Conclusions

This study demonstrates the use of simultaneous 3 and 2PEF imaging technique as a reference for deep, non-invasive imaging at large depths of brain tissue to monitor the communication between different brain resident cell types. 3PEF was used to image DAPI (cell nuclei) and it was complemented by the 2PEF microscopy of PKH67 (exosomes), and Alexa Fluor 555 (neuron cells).

Acknowledgment

We would like to acknowledge Aggeliki Belli for the sample preparation and Prof. Kiki Sidiropoulou for fruitful discussions. This work was financially supported by project EPIGRAPH:GRAPHene biomolecular and electrophysiological sensors integrated in an “all-in-one device’’ for the prediction and control of epileptic seizures (towards a general device for most brain disorders). Sotiris Psilodimitrakopoulos acknowledges financial support from IQONIC-EU, H2020, under Grant Agreement N 820677. Gkirtzimanaki Katerina acknowledges financial support from ERC GA646663 DeFiNER.

References
[1] Saeedi, S., Israel, S., Nagy, C. et al. , 2019, Transl Psychiatry 9, 122, pp. 2158-3188.
[2] Guesmi, K., Abdeladim, L., Tozer, S. et al., 2018, Light Sci Appl 7, 12, pp. 2047-7538.
[3] Psilodimitrakopoulos, S., Mouchliadis, L., Paradisanos, I. et al. , 2018, Light Sci Appl 7, 18005, pp. 2047-7538
[4] Psilodimitrakopoulos, S., Mouchliadis, L., Paradisanos, I. et al. , 2019, Sci Rep 9, 14285, pp. 2045-2322.
[5] Maragkakis G M, Psilodimitrakopoulos S, Mouchliadis L, Paradisanos I, Lemonis A et al., 2019, Opto-Electron Adv 2, 190026 , pp. 190026.
Schematic Representation of Setup

Figure 1: Schematic representation of the experimental setup. Abbreviations, as met by the laser fundamental pulse: L: lens, OL: Objective Lens, GM: galvanometric mirrors, M: mirror, DM: dichroic mirror, BF: Bandpass filter, SF: Short pass filter, PMT: photomultiplier tube.

Maximum intensity of brain slice at depth of 200microns.
Figure 2 : Maximum intensity of brain slice at depth of 200microns. With red colour are the neurons that have been labelled by the Alexa Fluor 555 (2PEF) antibody, while with green are the exosomes that have been pre-labeled with PKH67 fluorescent dye (2PEF). Finally, with the blue colour are the nuclei of cells that have been labeled by the fluorescent dye DAPI (3PEF). Scalebar shows 20μm.
Keywords: simultaneous 3PEF and 2PEF microscopy, brain slice, neurodegeneration, exosomes, neuron cells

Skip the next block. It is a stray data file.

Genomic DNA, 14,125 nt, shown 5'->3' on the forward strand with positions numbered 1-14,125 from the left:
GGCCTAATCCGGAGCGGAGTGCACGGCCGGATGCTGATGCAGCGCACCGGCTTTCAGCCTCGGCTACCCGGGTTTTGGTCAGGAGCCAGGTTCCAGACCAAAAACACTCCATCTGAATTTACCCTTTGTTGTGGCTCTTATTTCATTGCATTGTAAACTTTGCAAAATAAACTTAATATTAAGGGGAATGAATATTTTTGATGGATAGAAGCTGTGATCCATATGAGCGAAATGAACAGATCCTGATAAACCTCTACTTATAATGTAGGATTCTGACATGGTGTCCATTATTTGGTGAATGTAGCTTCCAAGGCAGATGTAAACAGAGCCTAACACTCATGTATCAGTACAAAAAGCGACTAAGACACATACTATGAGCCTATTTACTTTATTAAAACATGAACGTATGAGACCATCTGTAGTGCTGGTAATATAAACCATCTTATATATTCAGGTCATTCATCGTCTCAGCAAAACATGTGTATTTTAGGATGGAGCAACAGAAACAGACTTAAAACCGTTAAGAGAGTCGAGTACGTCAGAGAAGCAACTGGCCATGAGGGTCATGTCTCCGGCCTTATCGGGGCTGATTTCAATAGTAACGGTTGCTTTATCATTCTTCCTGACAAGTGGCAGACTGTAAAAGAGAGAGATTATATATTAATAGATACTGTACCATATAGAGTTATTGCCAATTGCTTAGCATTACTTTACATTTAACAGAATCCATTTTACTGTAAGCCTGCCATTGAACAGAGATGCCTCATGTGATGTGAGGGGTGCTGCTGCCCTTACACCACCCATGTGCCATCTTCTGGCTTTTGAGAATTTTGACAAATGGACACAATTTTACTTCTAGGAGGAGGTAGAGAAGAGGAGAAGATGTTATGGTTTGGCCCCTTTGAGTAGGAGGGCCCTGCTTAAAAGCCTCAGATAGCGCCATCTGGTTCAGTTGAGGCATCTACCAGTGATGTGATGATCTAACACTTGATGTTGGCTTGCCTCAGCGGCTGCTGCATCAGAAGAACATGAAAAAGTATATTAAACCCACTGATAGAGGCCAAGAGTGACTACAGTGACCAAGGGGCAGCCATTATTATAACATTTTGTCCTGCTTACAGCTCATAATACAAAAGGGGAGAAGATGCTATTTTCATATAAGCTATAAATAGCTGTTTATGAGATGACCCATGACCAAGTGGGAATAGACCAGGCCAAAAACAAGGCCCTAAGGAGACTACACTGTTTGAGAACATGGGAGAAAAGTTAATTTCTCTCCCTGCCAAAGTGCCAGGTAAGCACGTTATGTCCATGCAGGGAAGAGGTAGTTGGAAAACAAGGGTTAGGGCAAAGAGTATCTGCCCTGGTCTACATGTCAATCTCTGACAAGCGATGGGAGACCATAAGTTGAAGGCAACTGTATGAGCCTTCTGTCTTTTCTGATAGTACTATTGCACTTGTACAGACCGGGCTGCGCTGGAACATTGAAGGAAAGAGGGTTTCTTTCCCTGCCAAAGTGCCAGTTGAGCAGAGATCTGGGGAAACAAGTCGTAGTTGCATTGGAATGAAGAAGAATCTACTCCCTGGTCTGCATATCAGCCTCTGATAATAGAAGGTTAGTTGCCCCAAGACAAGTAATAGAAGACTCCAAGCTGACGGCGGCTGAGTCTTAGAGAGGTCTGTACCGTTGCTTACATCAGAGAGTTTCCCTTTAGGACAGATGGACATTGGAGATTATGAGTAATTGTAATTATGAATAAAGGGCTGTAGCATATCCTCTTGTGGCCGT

249

Characterization of haemodynamic responses to peripheral sensory stimulation in mice with functional optoacoustic and ultrasound imaging

Justine Robin1, 2, Richard Rau3, Berkan Lafci1, 2, Aileen Schroeter1, Michael Reiss1, 2, Xosé L. Dean Ben1, 2, Orçun Göksel3, Daniel Razansky1, 2

1 ETH Zurich, Institute for Biomedical Engineering and Department of Information Technology and Electrical Engineering, Zurich, Switzerland
2 University of Zurich, Faculty of Medicine and Institute of Pharmacology and Toxicology, Zurich, Switzerland
3 ETH Zurich, Computer-Assisted Applications in Medicine (CAiM) Group, Zurich, Switzerland

Introduction

Functional imaging of the whole brain is key to understand the complex mechanisms underlying brain function. If fMRI remains a gold standard, functional ultrasound (fUS) is now a well-established tool to measure cerebral blood volume (CBV) response[1]. Functional optoacoustic neuro-tomography (FONT) has recently enabled measuring other hemodynamic responses (oxy–(HbO), deoxy-(HbR) and total hemoglobin (HbT)) in mice[2]. Here we compare fUS and FONT responses to electrical paw stimulation in mice, and comment on their complementary value for understanding the neurovascular coupling mechanisms

Methods

Anesthetized mice (n=4, protocol adapted from [3]) were imaged with fUS and FONT during electrical stimulation (5Hz,0.5mA,15s,random interval) provided in an alternate fashion via needle electrodes placed in both hindpaws. A linear probe (L22-14v, 16MHz) and a 128-ch. ultrasound Vantage system (Verasonics) were used for fUS. Cross-sectional power Doppler images (300 frames) were obtained with plane wave compounding (20 angles, 1kHz), GPU-based beamforming and SVD filtering[4].A 512-channels spherical probe (150°,7 MHz, Imasonic) and acquisition system (Falkenstein Mik.) were used for FONT. Multispectral data were acquired with a wavelength-tunable laser (530, 540, 560, 575, 585nm, 25Hz, Innolas) and unmixed for HbO, HbR and HbT to reconstruct 10x10x4mm3 volumes (model-based algorithm [5]).

Results/Discussion

As shown in Fig. 1, fUS imaging provided a high quality 2D vascular map up to 10 mm deep in the tissue. Upon electrical hindpaw stimulation, a response was observed in the contralateral somatosensory hindlimb region (S1HL), while the ipsilateral signal in S1HL remained at baseline level. The change in CBV was around 2%, with a peak occurring 10 s after the end of the stimulus presentation. These results closely match those previously reported in fMRI in a similar study[3].
As shown in Fig. 2, FONT provided high quality 3D vascular mapping of the mouse brain, but with a reduced penetration depth of about 4 mm due to the strong attenuation of visible light wavelengths in tissue. Upon stimulation, a response was observed both in HbT and HbO (respectively Fig. 2-a, and Fig. 2-b). The evoked HbO signal increase was between 15 and 20%, with a peak occurring up to 30 s after the end of the stimulus presentation. HbT signal increase was between 5 and 10%, with a peak at ~20s after stimulus end.